Using Open Questions to Understand 650 People’s Experiences with Antipsychotic Drugs
Read, J. and Sacia, A. 2020. Using Open Questions to Understand 650 People’s Experiences with Antipsychotic Drugs. Schizophrenia Bulletin.
|Authors||Read, J. and Sacia, A.|
Studies of antipsychotic medication, which are increasingly prescribed for a broad range of problems and circumstances, rarely ask the people who take them to describe their experiences with the drugs. In this study 650 people, from 29 countries, responded, in an online survey, to ‘Overall in my life antipsychotic medications have been ……….?’ and ‘Is there anything else you would like to say, or emphasise, about your experiences with anti-psychotic drugs?’ 14.3% of participants were categorised as reporting purely positive experiences, 27.9% had mixed experiences, and 57.7% reported only negative ones. Negative experiences were positively correlated with age. Thematic analysis identified 749 negative, 180 positive, and 53 mixed statements. The two positive themes were ‘symptom reduction’ (14) and ‘sleep’ (14), with the majority (153) unspecified. The four negative themes (besides ‘unspecified’ - 191) were: ‘adverse effects’ (316), ‘interactions with prescriber’ (169), ‘withdrawal/difficult to get off them’ (62) and ‘ineffective’ (11). The adverse effects included: weight gain, emotional numbing, cognitive dysfunction, sedation, akathisia, withdrawal effects, effects on relationships, and suicidality. ‘Interactions with prescribers’ included lack of information, support, or discussion of alternatives. The only mixed theme was ‘short-term good, long-term bad’ (28). Open questions can add to findings from methodologies focussed on symptom reduction. Clinicians should pay more attention to the need for respectful and collaborative patient-prescriber relationships. At the point of prescription this must include providing the full range of information about antipsychotics, including potential benefits and harms, the difficulty in withdrawing, and information on alternatives treatments such as psychological therapies.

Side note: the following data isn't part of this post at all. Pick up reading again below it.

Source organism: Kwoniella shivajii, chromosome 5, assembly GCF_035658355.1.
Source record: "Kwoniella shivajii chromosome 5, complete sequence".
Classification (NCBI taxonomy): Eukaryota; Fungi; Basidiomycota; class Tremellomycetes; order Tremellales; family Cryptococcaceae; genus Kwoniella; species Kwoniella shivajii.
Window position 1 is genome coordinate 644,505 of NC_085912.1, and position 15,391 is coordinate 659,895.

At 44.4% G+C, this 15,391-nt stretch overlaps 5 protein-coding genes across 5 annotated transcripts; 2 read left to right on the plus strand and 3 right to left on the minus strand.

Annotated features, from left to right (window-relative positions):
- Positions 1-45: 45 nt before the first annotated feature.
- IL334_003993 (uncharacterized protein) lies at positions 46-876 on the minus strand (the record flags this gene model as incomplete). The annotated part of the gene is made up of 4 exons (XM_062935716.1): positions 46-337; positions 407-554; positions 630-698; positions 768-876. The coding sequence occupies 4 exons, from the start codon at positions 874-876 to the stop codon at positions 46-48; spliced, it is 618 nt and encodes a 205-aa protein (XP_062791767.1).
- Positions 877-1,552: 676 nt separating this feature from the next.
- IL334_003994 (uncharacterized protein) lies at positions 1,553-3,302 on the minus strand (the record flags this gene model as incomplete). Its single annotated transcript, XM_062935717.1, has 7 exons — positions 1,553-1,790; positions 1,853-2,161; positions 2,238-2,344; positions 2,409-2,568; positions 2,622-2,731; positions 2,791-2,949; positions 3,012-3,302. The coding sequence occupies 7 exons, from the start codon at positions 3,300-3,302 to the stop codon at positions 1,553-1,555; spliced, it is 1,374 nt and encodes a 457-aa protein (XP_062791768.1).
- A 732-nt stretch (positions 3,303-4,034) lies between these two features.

|Publisher||Oxford University Press for Maryland Psychiatric Research Center|
|Accepted author manuscript|
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|Publication process dates|
|Accepted||03 Jan 2020|
|Deposited||06 Jan 2020|
|Copyright holder||© 2020 Oxford University Press|
|Copyright information||This is a pre-copyedited, author-produced version of an article accepted for publication in Schizophrenia Bulletin following peer review. The version of record [insert complete citation information here] is available online at: xxxxxxx [insert URL and DOI of the article on the OUP website].|
Accepted author manuscript
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